Say It On The Web

Home pages: More and more people are carving out personal pieces of cyberspace to tell the world about their lives, loves, occupations and avocations.

August 01, 2002|By Kevin Washington | Kevin Washington,SUN STAFF

Do you have something to tell the world?

Well, if you haven't put your ideas on the World Wide Web, you're missing a revolution in personal communication that has changed the way we share our lives and dreams.

Since the general public became interested in the Internet in the mid-1990s, millions of average Joes and Janes without technical backgrounds have taken the plunge into personal Web page creation. They post family photos, resumes, wares for sale and just about anything else that might interest neighbors next door or people half-way around the world.

Many of these Web pages cost their creators nothing thanks to Web-service companies that provide no-frills, step-by-step wizards and tools to help users organize and upload text, photos and graphics.

The biggest players, Yahoo! GeoCities and Lycos Networks' Tripod and Angelfire, offer Web space in exchange for advertisements that appear on members' home pages. America Online and many other Internet service providers offer Web space and design tools to their paying subscribers.

Nicholas Graham, an AOL spokesman, said that users with 11 million "screen names" have created 18 million home pages on the company's servers. The Web space that comes with AOL's regular service is generous. A subscriber can have up to seven screen names (often used as separate sign-ons by family members) and get 12 megabytes of space per name for a total of 84 megabytes of space.

Those with a more serious interest in Web expression can buy their own Web domain names and rent space from Web hosting companies. They typically use dedicated, third-party Web design programs or write Web code to build more sophisticated sites.

While no accurate figure exists for the number of home pages created by nonprofessionals, search engines such as Google have catalogued some 2 billion Web pages across the Internet globally.

What draws non-geeks to Web page creation? Katie Rae, vice president of publishing and community for the Lycos Network, says it's all about passion.

"The real simple answer is that someone has a passion for something and they want to show someone else that passion," she said. Her company's Web services, Tripod (www.tripod.lycos.com) and Angelfire (www.angelfire.lycos .com), claim some 23 million members who have built Web sites of sizes varying from one to 30 pages.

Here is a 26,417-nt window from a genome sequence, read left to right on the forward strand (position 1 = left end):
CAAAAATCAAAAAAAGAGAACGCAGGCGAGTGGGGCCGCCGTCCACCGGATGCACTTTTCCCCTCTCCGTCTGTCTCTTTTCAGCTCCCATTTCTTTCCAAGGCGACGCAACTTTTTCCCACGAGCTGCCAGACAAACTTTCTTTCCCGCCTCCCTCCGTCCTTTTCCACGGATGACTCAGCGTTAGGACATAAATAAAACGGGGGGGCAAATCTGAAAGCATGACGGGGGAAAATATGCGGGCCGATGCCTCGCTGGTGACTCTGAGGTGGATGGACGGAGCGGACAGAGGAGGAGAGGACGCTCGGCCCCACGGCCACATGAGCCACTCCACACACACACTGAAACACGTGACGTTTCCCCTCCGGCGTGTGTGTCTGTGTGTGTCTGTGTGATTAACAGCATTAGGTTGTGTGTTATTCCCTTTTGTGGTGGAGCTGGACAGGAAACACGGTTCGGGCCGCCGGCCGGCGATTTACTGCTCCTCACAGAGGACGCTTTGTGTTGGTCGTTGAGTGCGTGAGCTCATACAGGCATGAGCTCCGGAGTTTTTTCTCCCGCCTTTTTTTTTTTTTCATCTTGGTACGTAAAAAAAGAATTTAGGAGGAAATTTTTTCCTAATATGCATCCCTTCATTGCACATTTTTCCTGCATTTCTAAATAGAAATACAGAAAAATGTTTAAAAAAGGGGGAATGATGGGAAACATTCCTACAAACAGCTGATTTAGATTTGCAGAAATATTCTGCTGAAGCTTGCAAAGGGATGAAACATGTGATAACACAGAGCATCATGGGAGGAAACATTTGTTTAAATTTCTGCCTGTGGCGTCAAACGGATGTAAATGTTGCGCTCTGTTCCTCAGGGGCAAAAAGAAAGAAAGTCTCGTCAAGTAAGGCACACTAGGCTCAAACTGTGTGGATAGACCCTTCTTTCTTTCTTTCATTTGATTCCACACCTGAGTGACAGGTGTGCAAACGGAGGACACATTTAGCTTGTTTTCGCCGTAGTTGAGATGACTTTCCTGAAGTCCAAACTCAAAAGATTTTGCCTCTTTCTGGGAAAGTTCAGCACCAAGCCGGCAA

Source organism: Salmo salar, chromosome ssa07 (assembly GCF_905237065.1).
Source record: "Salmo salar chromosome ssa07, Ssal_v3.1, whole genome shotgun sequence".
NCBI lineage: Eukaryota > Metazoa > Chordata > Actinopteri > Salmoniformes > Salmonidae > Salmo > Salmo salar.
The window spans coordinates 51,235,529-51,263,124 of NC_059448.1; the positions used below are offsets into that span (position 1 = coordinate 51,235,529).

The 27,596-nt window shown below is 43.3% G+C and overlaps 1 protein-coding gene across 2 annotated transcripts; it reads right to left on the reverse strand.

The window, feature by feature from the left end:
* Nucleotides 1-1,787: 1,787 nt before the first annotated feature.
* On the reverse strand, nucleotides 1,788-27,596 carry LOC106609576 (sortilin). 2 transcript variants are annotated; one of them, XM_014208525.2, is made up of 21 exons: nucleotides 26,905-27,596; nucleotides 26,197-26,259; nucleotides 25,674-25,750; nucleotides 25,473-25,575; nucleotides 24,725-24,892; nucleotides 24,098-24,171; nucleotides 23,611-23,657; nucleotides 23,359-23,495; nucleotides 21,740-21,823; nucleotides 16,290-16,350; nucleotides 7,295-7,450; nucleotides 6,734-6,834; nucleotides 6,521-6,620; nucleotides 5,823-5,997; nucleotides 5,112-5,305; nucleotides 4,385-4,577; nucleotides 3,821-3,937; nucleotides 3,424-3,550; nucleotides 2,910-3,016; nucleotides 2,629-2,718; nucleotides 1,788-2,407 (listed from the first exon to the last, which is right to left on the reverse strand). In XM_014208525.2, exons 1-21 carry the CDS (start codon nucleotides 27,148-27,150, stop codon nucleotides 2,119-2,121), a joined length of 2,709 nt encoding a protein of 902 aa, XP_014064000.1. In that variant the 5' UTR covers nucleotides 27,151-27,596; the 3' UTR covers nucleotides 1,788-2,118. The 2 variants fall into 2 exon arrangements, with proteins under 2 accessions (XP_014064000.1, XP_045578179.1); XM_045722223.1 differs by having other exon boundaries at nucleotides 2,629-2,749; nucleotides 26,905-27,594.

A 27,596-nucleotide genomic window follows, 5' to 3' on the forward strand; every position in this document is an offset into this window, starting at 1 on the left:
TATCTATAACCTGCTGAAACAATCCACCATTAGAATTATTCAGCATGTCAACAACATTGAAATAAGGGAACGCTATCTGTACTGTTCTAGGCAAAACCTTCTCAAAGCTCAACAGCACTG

"It could be about their family, it could be about their business, it could be about their hobby," Rae said of the members' pages.

Cheri Smith, 39, of Veneta, Oregon, set up her GeoCities home page in 1997 so friends and family on the other side of the country could keep up with what was going on in her life. Her old computer didn't have enough horsepower to run the sophisticated page-buildng software attached to the free Web space, so she coded her own pages in HTML, the markup language that underlies all Web pages.

"Soon after I started my site, I discovered I had uterine fibroids," she recalled. "That's when I decided to add the page, `Welcome Fibroid Survivors.' "

That page, which can be found through her main home page at www.geocities.com/ Vienna/3533/, describes her experiences and offers links to sites about fibroid tumors and other women's health issues.

Since Rae posted her first pages, with photographs of pets, her father, and a dedication to a nephew who died of cancer, she said she's tried to learn more about design to make her Web site look more professionally done. But like a lot of personal home page creators, she would never hire a professional to do the work.

"My Web site is a personal statement of me," Smith said. "I enjoy updating and creating new portions of my Web site and that's why I wouldn't let anyone else do it for me."

Making a basic personal statement doesn't take much expertise with hosts that provide step-by-step tools.

For example, AOL's Hometown (http://hometown.aol .com) uses a system called 1, 2, 3 Publish. Its page builder asks you to select a background color, a graphic to appear at the top of the page, a title for the page and a photograph (a small JPEG image file from your hard drive that you want to upload to the Internet).

Users who want multiple pages with multiple images can graduate to Easy Designer, a more sophisticated step-by-step wizard.

These tools don't require users to figure out how to transfer photographs and the text of Web pages to the Internet because all the work is done on the Web itself.

Comcast High Speed Internet Service, which has a million customers nationwide, offers its customers 25 megabytes of Web space. It won't help users build home pages, but does offer a program that allows users to "drag and drop" elements of a Web site from their hard drives to the company's servers.

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